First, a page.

People ask me a lot if they should go with a tour or on their own
I say try and do both to be honest. If you are going to choose a tour I say go with Stray Asia. Their tours are flexible. You are not racing around trying to see everything in one day before you have to get back on a buss or boat to go to the next destination. Its Hop on hop off. If you want to stay somewhere longer, you just do. Then catch the next buss or the buss after that. The guides teach you a great deal. More than you could ever learn from a book or western traveller who thinks he is the nuts because he has been travelling for a year. Also you don’t know how much you get ripped off everywhere when travelling alone for the first time. Food, drink, bike rentals even at borders. Stray guides warn you an show you the way as it were. You wont be asked for extra money at borders in Cambodia with Stray. In short, its less stress, more fun and you go off the tourist beaten track to places the solo travellers have never even heard of. If you are interested just lick on their link below.
http://www.straytravel.asia/

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Mt.Toubkal Our African Adventure: Pt.3 (Toubkal Breaketh the Man)

Its 4am. The stars are out. There’s no light in the Refuge, and everyone’s started to bustle about…it can only mean one thing. Nope, not hammer time…it’s summit time.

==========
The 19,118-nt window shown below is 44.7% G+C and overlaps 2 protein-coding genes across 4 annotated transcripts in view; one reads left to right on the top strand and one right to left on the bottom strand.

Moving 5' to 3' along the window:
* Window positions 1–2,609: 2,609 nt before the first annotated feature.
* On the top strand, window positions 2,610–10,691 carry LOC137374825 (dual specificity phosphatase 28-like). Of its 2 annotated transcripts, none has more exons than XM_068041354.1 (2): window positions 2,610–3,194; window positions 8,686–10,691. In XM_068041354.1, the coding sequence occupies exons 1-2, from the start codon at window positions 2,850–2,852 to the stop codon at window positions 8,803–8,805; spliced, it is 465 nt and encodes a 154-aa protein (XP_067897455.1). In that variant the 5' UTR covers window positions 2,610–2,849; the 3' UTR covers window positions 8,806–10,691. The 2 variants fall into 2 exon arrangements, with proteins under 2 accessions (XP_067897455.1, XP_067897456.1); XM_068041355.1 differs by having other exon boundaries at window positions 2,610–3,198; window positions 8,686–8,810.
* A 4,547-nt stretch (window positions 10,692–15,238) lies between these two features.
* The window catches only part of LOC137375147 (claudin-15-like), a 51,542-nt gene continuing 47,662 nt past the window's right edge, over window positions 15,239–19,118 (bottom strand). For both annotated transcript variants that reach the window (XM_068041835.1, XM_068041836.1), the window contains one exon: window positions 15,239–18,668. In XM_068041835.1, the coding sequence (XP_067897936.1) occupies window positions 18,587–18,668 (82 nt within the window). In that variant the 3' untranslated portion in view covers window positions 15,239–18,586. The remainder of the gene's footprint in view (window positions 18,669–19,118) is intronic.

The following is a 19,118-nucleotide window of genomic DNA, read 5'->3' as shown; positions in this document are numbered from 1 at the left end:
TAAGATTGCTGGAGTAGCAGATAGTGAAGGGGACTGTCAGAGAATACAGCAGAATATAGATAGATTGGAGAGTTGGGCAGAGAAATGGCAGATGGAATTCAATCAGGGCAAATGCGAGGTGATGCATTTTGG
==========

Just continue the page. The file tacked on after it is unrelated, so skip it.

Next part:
This is it, I think to myself, whilst taking a glance in the mirror…I’m doing this thing. It was a weird almost third person moment, catching a look at myself, padded out in layers; woolly hat, head torch, and walking poles – I kinda felt pretty badass, like an actual mountain climber or something.

Anyway; I’ll go back to it being 4am….so everyone’s lacing up and getting ready, we only have about 30 minutes before breakfast so no time for messing about, but also, no one wants to be messing about at 4am…like, it’s not your average morning, where maybe you lose a sock or something.

So we make our way down for breakfast, which was like THE most salty porridge type dish you can imagine, like, even for me and Dave…seasoned salt eaters (see what I did there)…it was too much – but the bread was good! They also served us oranges, I packed mine for later…and after a mint tea; Mohammed gave us the low-down of how things would go that morning, and we set off.